Who would choose to trek to a public meeting on a Saturday afternoon between Christmas and New Year? A few hardened militants perhaps. Or maybe a few meeting junkies who turn up to everything and have no social life. On this day, 28th December, in 1889, the Eastern Post reported that “Some 2,800 were present” at a meeting held at the Great Assembly Hall on the Mile End Road in London’s East End. They were there to try to cement the dramatic workplace victories that occurred in the summer and autumn of that year, by creating a “Federation of East London Unions”.
The poster advertising the event is a fascinating document in itself, and touches on very current arguments about labour issues that have embroiled figures such as Andy Burnham, Diane Abbott and Len McCluskey among others.
The three rows of speaker names beneath the Chair – Charles V Adams – include the legendary union leaders and activists, Ben Tillett and Tom Mann, who had led the successful strike that year for the “dockers’ tanner”, and popularised the “new unionism”. Also listed is the anarchist-communist Charles Mowbray – who railed against slum landlords as well as factory bosses, – and other trade unionists sporting English, Scottish and Welsh names. The four rows of speakers advertised immediately below them sound more “foreign”: Weinberg, Feigenbaum, Goldstone, Goldstein, Sebersky, Rosenberg… (as a Rosenberg myself, I’m pleased to see one among them.)
These were Yiddish-speaking Jewish immigrant activists, part of the wave of migration by pauperised Jews leaving the Tsarist Russian Empire, mainly after 1881, fleeing from persecution and discrimination but also seeking better economic opportunities. Today’s right wing press draws a simple line separating refugees from economic migrants (though it rails against both), but in the face of pogroms as well as economic discrimination, no such simple line could be drawn then. The Eastern Post report of the meeting added that “speeches were made in different languages and translated.”
The well-known phrase, “Workers of the World Unite” that regularly adorned leaflets and banners of this period, appears below the list of speakers. In this case though it expressed the very essence of the venture being undertaken. Workers – migrants, children of migrants and those who could trace their families several generations back to the local area, (“indigenous”) – were uniting across barriers of ethnicity, language, culture and country of origin, for mutual benefit.
The bottom section of the poster reiterated the main details of when and where the meeting would take place in Yiddish, the mame loshn (mother tongue) of many who were invited to atttend. This initiative was driven by a militantYiddish-speaking immigrant called William (Woolf) Wess. A shoemaker at twelve, he worked as a machinist in Dvinsk (Latvia) before arriving in London aged 20 in 1881. He came with some already formed socialist ideas, which matured through involvement with the likes of William Morris and Eleanor Marx in the Socialist League, and Freedom, “a journal of anarchist-socialism”.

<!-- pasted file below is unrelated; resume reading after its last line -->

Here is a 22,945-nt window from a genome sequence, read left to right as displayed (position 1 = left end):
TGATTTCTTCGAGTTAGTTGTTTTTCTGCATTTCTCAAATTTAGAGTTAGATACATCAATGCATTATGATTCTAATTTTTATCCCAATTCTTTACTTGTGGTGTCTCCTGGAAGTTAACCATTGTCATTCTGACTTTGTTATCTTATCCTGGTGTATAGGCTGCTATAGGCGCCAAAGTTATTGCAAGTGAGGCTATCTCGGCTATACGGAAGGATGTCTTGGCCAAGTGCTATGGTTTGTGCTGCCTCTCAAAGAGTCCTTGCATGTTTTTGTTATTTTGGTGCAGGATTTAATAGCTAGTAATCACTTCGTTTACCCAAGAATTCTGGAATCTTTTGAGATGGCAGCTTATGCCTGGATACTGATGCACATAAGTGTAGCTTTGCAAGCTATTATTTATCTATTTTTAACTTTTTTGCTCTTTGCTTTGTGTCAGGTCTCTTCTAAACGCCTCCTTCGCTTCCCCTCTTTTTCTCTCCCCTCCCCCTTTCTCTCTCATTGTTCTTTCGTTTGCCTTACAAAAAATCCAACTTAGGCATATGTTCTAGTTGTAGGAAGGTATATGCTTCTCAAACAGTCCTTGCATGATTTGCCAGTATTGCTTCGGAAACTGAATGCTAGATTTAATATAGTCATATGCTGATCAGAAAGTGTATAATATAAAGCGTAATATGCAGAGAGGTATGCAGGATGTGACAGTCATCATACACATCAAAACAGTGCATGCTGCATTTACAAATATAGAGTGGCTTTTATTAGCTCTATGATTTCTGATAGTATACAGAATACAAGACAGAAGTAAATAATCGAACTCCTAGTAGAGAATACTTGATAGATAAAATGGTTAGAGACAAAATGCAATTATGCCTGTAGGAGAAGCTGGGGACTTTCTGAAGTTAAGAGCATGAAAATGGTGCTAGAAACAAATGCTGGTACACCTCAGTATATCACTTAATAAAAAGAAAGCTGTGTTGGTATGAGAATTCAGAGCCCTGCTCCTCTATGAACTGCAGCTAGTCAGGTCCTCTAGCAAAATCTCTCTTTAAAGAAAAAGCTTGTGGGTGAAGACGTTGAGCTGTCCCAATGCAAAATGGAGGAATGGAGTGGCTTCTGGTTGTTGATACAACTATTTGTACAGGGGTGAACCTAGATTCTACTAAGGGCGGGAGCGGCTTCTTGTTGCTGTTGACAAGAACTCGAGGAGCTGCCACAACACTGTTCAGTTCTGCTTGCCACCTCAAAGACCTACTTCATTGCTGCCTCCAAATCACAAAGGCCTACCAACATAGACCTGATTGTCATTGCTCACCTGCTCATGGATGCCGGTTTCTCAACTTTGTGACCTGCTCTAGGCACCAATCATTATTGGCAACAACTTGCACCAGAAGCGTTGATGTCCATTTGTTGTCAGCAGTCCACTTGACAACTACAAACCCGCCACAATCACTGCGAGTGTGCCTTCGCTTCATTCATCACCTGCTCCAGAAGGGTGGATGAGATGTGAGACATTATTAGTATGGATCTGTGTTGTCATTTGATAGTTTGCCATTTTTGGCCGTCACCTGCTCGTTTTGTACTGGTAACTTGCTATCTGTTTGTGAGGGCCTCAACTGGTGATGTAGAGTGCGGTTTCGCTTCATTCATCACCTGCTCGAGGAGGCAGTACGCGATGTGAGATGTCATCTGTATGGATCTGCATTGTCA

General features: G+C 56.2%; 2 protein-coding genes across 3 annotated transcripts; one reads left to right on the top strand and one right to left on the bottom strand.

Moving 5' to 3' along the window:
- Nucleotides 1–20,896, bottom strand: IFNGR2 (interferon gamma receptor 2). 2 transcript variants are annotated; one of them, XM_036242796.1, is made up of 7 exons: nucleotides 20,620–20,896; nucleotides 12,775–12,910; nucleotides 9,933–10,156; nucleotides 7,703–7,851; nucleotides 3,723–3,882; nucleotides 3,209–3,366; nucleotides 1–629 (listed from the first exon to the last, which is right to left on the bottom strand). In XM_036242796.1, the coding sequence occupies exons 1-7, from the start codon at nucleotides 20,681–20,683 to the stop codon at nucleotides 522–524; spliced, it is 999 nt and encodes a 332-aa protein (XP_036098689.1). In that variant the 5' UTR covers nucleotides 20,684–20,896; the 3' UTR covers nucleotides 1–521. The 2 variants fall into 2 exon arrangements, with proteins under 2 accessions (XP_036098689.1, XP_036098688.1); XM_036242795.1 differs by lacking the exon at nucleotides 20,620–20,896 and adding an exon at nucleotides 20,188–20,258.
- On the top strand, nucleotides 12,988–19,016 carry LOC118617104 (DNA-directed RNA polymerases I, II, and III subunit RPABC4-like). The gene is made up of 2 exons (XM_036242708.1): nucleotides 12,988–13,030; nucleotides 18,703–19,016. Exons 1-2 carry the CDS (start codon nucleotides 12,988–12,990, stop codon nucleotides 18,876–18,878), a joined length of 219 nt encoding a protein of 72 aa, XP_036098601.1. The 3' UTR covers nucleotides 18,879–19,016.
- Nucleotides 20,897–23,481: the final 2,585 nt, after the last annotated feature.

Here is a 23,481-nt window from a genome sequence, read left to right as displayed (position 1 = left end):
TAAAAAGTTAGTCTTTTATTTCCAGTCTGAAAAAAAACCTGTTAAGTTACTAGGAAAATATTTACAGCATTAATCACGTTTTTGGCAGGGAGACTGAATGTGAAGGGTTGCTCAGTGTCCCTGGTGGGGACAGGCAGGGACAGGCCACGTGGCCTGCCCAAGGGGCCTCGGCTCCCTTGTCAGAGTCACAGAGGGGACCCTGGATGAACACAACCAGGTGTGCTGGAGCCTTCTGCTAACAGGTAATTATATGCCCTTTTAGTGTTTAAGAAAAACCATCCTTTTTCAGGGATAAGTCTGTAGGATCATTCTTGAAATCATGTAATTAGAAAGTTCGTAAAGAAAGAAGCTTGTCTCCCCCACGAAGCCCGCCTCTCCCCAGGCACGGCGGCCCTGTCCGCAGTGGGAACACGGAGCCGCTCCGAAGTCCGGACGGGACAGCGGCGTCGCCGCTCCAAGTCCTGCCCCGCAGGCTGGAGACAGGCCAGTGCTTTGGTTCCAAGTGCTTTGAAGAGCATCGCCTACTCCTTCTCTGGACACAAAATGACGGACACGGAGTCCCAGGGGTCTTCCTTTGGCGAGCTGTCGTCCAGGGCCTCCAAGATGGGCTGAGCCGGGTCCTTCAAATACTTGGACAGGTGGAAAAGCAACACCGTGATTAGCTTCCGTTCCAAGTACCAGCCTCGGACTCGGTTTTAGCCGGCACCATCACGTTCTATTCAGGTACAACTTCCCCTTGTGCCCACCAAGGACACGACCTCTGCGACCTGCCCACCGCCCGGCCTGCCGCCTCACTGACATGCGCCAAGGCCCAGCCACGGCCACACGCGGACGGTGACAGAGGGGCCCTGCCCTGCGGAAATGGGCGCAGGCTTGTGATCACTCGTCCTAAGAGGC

Wess and his comrades laid the foundations for activism among sweated immigrant workers by forming unions and establishing an International Workers’ Education Club in Berner Street (later renamed Henriques Street), committed to the “social and political enlightenment of its members”. It provided a venue for shnayders (tailors), shusters (shoemakers) and stolyers (cabinet makers) – the main jobs the immigrant workers did – to eat, drink, read newspapers, play chess and share workplace experiences after long days in the sweatshops and factories.
The club also had a printing press, churning out leaflets, manifestos and a 12-page weekly newspaper, the Arbayter Fraynd (Workers’ friend), which reduced to four pages and came out daily as a bulletin during significant strikes. It was the wave of strikes and militancy in East London from the summer of 1888 through 1889 that this meeting was building on. Karl Marx’s collaborator and sponsor, Friedrich Engels, had been much more pessimistic in a letter of April 1888 to the writer Margaret Harkness, in which he stated: “Nowhere else in the civilized world are the people less actively resistant, more passively submitting to their fate than in the East End of London.” But by the time this meeting took place, women of the Bryant and May match factory had defiantly stood up for their rights winning better conditions and an end to a petty system of fines that regularly stole money from already thin wage packets; gasworkers at Beckton, near West Ham had become the first workers in and around London to achieve the 8-hour day; The dockers had won their tanner and the longer call-on shifts they were demanding and, with the help of a very timely donation from the strike committee of the very same dockers, when their strike fund almost reached rock bottom, more than 7,000 immigrant Jewish tailors had won a 12-hour day instead of a 14-18 hour day.